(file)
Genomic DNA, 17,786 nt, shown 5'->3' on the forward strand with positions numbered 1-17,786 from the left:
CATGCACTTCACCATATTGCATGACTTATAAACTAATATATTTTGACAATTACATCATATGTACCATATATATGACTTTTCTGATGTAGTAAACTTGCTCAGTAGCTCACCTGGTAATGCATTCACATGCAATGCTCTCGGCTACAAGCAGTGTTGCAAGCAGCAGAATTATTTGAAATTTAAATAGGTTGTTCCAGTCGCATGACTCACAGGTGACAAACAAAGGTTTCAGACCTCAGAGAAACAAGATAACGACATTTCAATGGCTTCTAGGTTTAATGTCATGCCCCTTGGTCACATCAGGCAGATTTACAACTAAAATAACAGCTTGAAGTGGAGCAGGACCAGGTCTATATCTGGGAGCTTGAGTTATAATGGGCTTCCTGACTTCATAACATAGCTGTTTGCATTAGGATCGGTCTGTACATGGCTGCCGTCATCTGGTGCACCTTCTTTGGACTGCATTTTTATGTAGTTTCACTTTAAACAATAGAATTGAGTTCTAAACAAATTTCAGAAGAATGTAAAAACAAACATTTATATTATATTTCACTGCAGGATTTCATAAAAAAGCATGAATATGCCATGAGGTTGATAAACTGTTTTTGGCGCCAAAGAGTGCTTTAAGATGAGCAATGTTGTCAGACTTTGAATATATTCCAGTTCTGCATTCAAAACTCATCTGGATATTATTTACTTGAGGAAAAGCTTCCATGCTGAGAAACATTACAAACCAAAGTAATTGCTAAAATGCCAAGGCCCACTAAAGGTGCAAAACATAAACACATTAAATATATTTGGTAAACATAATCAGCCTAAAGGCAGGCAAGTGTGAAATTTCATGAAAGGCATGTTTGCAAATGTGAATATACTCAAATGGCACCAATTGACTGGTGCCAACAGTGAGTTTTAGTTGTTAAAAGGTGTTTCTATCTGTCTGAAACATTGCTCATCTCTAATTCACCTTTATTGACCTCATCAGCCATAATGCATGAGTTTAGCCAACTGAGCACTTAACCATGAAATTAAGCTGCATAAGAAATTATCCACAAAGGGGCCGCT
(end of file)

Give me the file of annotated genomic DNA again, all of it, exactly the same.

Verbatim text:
Genomic DNA, 17,786 nt, shown 5'->3' on the forward strand with positions numbered 1-17,786 from the left:
CATGCACTTCACCATATTGCATGACTTATAAACTAATATATTTTGACAATTACATCATATGTACCATATATATGACTTTTCTGATGTAGTAAACTTGCTCAGTAGCTCACCTGGTAATGCATTCACATGCAATGCTCTCGGCTACAAGCAGTGTTGCAAGCAGCAGAATTATTTGAAATTTAAATAGGTTGTTCCAGTCGCATGACTCACAGGTGACAAACAAAGGTTTCAGACCTCAGAGAAACAAGATAACGACATTTCAATGGCTTCTAGGTTTAATGTCATGCCCCTTGGTCACATCAGGCAGATTTACAACTAAAATAACAGCTTGAAGTGGAGCAGGACCAGGTCTATATCTGGGAGCTTGAGTTATAATGGGCTTCCTGACTTCATAACATAGCTGTTTGCATTAGGATCGGTCTGTACATGGCTGCCGTCATCTGGTGCACCTTCTTTGGACTGCATTTTTATGTAGTTTCACTTTAAACAATAGAATTGAGTTCTAAACAAATTTCAGAAGAATGTAAAAACAAACATTTATATTATATTTCACTGCAGGATTTCATAAAAAAGCATGAATATGCCATGAGGTTGATAAACTGTTTTTGGCGCCAAAGAGTGCTTTAAGATGAGCAATGTTGTCAGACTTTGAATATATTCCAGTTCTGCATTCAAAACTCATCTGGATATTATTTACTTGAGGAAAAGCTTCCATGCTGAGAAACATTACAAACCAAAGTAATTGCTAAAATGCCAAGGCCCACTAAAGGTGCAAAACATAAACACATTAAATATATTTGGTAAACATAATCAGCCTAAAGGCAGGCAAGTGTGAAATTTCATGAAAGGCATGTTTGCAAATGTGAATATACTCAAATGGCACCAATTGACTGGTGCCAACAGTGAGTTTTAGTTGTTAAAAGGTGTTTCTATCTGTCTGAAACATTGCTCATCTCTAATTCACCTTTATTGACCTCATCAGCCATAATGCATGAGTTTAGCCAACTGAGCACTTAACCATGAAATTAAGCTGCATAAGAAATTATCCACAAAGGGGCCGCT